• 78TH ANNUAL GENERAL MEETING

    DATE: THURSDAY, MAY 24TH, 2018 TIME: 5:30 TO 6:15 P.M. The ANNEX-Edmonton Food Bank 11434 – 120th Street Edmonton, Alberta Please join the Board and staff of the Edmonton Social Planning Council to celebrate our accomplishments of the past year, and to hear about upcoming activities of the Council. Your membership must be current in order to vote. Membership may Read More
  • Tracking the Trends 2018

    The Edmonton Social Planning Council (ESPC) today released the 2018 edition of its flagship publication Tracking the Trends. The 131-page publication provides a detailed analysis of social and economic trends in Edmonton. Information is provided about population demographics, education and employment, living costs & housing, income & wealth, poverty & government transfers, and key indicators of Edmonton’s social health. Download: Read More
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June 21, 2018

For Immediate Release

Edmonton Living Wage 2018 Update

Contending with Costs

For the first time in 2 years, the living wage for Edmonton has risen. For 2018, an income earner must make $16.48 per hour to support a family of four, an increase of $0.17 per hour from last year’s living wage. The living wage is intended to represent the wage required for a primary income earner to provide for themselves and their families, participate in their community, and have basic financial security. Ultimately, it is a call to the private and public sector to pay substantial wages that acknowledges the requirements to live with dignity and a decent quality of life.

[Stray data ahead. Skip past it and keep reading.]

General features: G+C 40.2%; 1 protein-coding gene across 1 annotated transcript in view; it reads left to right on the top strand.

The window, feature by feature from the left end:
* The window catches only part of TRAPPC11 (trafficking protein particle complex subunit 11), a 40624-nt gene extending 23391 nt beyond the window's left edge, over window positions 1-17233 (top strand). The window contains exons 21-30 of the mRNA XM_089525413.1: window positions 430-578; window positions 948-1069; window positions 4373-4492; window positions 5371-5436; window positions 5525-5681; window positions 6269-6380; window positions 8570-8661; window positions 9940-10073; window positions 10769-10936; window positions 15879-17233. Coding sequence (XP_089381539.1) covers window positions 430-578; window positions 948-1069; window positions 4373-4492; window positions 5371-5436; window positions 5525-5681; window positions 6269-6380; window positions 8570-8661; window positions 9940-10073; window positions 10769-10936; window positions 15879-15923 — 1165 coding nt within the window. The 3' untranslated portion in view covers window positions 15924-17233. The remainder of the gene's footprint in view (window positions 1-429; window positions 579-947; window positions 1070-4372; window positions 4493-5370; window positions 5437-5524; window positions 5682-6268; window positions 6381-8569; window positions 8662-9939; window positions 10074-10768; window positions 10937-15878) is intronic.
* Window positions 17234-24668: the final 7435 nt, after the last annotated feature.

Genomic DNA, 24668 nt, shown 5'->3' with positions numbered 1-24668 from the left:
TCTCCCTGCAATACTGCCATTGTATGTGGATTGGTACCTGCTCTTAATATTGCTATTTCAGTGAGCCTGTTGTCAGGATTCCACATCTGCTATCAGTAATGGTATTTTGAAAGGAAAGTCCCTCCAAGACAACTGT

Total annual expenses for a family of four has gone up. Median rent for three bedroom housing has increased, in addition to costs of transportation, continuing parent education, and extended health/dental plans.

The main question moving forward with the Edmonton living wage is whether or not indexation of benefits and government transfers will keep pace with rising costs of living. At the time of this publication, no details have been released about key government benefits such as the Canada Child Benefit and the Child Care Subsidy being indexed until 2020. Because of this, the ability of low and modest income families to maintain a decent standard of living is called into question.

The Edmonton Social Planning Council will be working with stakeholders across community organizations and municipalities to establish an Alberta Living Wage Network. The Network has been granted preliminary funding and will encourage employers and policymakers to implement a living wage and best practices across industries. This is a positive development and will lend momentum to the living wage campaign.

With its focus on providing high quality and timely research, the ESPC maintains a commitment to a living wage that is reflective of how people live and work while following best practices set out by our partners. This is the fourth consecutive year in which the Edmonton Social Planning Council has calculated a living wage for the capital region.

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For more information contact: Sandra Ngo, Research Coordinator (780) 423-2031x354